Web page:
The Carrizo-Wilcox Aquifer underlying Milam and Burleson Counties receives about 25,000 acre-feet of recharge water from rainfall each year – a fact reported numerous times and even highlighted in Post Oak’s management plan. Only a small percentage of the total recharge, however, is stored in the aquifer; most is either lost to evaporation or discharged as surface water.
So, if Post Oak continues down their slippery path and approves the Alcoa/LCRA permits – the pumping amount will be kicked up to at least 440% more than recharge for the Carrizo-Wilcox Aquifer. If pumping exceeds recharge, the aquifers become depleted just as a savings account would if withdrawals exceed deposits. Future generations, not us, will be affected by Post Oak’s mismanagement.
With these facts in mind, it should be no surprise that it is documented in Alcoa’s permit applications, groundwater levels will drop up to 250 feet just three miles Southwest of Rockdale if they are approved. And the excessive pumping will undoubtedly have a detrimental effect on Lee County’s groundwater since the Carrizo-Wilcox Aquifer extends into their county.
Only bad things happen when you over pump an aquifer – one being you can’t get to the groundwater without purchasing bigger pumps and digging deeper wells. Do you think our land values will be affected when the water levels start dropping? And what effect will it have on our local water utilities that already pump Carrizo-Wilcox groundwater?
Now, Post Oak will wave their hands and tell us ‘not to worry’ that it doesn’t matter if the aquifers are over permitted by billions and billions of gallons – it’s only how much is pumped that is important. They cite such misleading facts as Blue Water Systems is only pumping 1,000 acre-feet/year although they have permits for 71,000 acre-feet/year. Is this supposed to make us feel good? Do they think we don’t know that the full 71,000 acre-feet/year will be pumped eventually? They actually want us to believe that when Post Oak’s monitoring wells indicate “excessive” water level drawdowns due to their over permitting, that water marketers like Blue Water Systems will reduce their pumping? Sound like fantasy to you? It does to me.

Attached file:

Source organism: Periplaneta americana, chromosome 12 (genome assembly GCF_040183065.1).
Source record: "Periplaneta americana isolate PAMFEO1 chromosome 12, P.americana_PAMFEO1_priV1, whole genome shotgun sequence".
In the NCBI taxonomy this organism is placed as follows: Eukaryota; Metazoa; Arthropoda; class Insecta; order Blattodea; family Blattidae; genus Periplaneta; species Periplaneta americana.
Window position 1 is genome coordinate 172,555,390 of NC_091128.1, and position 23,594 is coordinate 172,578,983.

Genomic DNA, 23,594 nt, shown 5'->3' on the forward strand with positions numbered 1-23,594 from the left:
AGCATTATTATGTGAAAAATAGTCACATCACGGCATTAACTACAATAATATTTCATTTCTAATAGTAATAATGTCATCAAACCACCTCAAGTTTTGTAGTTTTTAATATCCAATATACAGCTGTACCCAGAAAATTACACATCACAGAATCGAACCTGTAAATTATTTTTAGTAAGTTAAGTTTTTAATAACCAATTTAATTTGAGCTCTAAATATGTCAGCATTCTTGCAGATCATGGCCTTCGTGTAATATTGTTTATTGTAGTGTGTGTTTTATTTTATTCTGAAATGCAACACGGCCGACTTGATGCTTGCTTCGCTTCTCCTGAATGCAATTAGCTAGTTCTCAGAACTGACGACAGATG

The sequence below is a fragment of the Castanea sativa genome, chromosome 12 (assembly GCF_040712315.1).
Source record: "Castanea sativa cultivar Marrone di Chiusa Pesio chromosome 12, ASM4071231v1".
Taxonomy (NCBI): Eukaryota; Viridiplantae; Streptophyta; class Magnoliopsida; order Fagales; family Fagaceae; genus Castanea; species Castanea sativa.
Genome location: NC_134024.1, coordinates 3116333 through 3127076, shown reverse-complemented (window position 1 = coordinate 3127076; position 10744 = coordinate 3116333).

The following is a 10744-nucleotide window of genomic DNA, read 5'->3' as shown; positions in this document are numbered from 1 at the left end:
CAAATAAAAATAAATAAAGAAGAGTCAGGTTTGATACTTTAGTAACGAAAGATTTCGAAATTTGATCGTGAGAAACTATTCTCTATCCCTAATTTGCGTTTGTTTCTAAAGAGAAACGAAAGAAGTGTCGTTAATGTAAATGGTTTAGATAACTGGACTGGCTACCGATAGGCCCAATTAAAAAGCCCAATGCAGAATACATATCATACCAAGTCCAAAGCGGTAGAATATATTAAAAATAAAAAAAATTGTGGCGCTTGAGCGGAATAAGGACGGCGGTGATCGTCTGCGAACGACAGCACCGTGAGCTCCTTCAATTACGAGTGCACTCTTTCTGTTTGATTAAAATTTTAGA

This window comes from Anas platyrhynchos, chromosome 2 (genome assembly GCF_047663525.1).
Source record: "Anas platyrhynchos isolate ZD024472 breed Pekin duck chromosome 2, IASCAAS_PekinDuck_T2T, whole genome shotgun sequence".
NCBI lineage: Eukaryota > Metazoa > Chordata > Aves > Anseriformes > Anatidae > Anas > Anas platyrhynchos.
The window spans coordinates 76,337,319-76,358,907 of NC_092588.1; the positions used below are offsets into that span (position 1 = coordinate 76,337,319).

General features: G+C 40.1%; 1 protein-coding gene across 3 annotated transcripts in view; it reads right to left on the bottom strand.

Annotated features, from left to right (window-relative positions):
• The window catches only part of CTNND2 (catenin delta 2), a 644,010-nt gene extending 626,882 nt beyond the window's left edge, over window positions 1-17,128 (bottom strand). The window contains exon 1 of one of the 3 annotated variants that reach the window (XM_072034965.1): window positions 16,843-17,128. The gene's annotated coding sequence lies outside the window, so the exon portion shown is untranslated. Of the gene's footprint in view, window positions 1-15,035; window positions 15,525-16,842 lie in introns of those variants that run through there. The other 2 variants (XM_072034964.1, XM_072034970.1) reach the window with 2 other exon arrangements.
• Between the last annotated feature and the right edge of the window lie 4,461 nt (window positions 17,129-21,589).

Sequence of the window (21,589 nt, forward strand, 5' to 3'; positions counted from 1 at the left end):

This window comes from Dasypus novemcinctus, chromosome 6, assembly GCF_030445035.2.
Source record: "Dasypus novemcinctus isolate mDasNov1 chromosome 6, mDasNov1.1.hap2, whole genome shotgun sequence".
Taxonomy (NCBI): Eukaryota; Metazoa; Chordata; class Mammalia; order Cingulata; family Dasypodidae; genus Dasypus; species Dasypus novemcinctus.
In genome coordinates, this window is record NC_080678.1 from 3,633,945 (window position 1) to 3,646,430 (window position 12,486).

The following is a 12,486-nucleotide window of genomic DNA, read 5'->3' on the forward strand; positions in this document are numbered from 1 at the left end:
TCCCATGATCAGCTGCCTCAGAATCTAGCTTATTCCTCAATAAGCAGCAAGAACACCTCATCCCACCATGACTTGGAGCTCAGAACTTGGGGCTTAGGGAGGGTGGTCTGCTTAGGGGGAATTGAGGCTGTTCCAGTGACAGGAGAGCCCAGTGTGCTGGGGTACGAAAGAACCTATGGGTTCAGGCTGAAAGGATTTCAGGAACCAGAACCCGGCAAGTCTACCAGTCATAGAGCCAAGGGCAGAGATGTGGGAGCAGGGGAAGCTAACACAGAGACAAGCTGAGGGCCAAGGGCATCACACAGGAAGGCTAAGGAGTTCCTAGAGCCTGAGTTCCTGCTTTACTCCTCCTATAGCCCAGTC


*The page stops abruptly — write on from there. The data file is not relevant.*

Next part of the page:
Pretty good evidence of the fantasy is: Blue Water Systems has invested over $40 million in a pipeline, has paid many millions for groundwater leases and right of way agreements, pays $1.1 million per year in fees to Post Oak – and Post Oak expects them to cut their production back by let’s say 50% (very possible based on the amount of over-permitting) because of Post Oak’s failure to manage the aquifers?
I think there will be another outcome: everybody else will be cut back – not Blue Water Systems, LCRA, or BRA, because the water marketers and the towns they supply won’t let it happen to them. The Post Oak people will bloat up when they read this and accuse me of heresy – but I just don’t think these water marketers are going to roll over and play dead – way too much investment.
As I say, the water marketers are doing a great job – it’s our groundwater district that has failed but continues to play amateur politics with our groundwater.
If you want to see Post Oak in action and voice your opinion (you get three minutes), come to the Alcoa permits public hearing scheduled for September 11, 5:30 PM, at the Milano Civic Center next to the fire station in downtown Milano. Maybe, just maybe, Post Oak will act to protect and conserve our aquifers for future generations.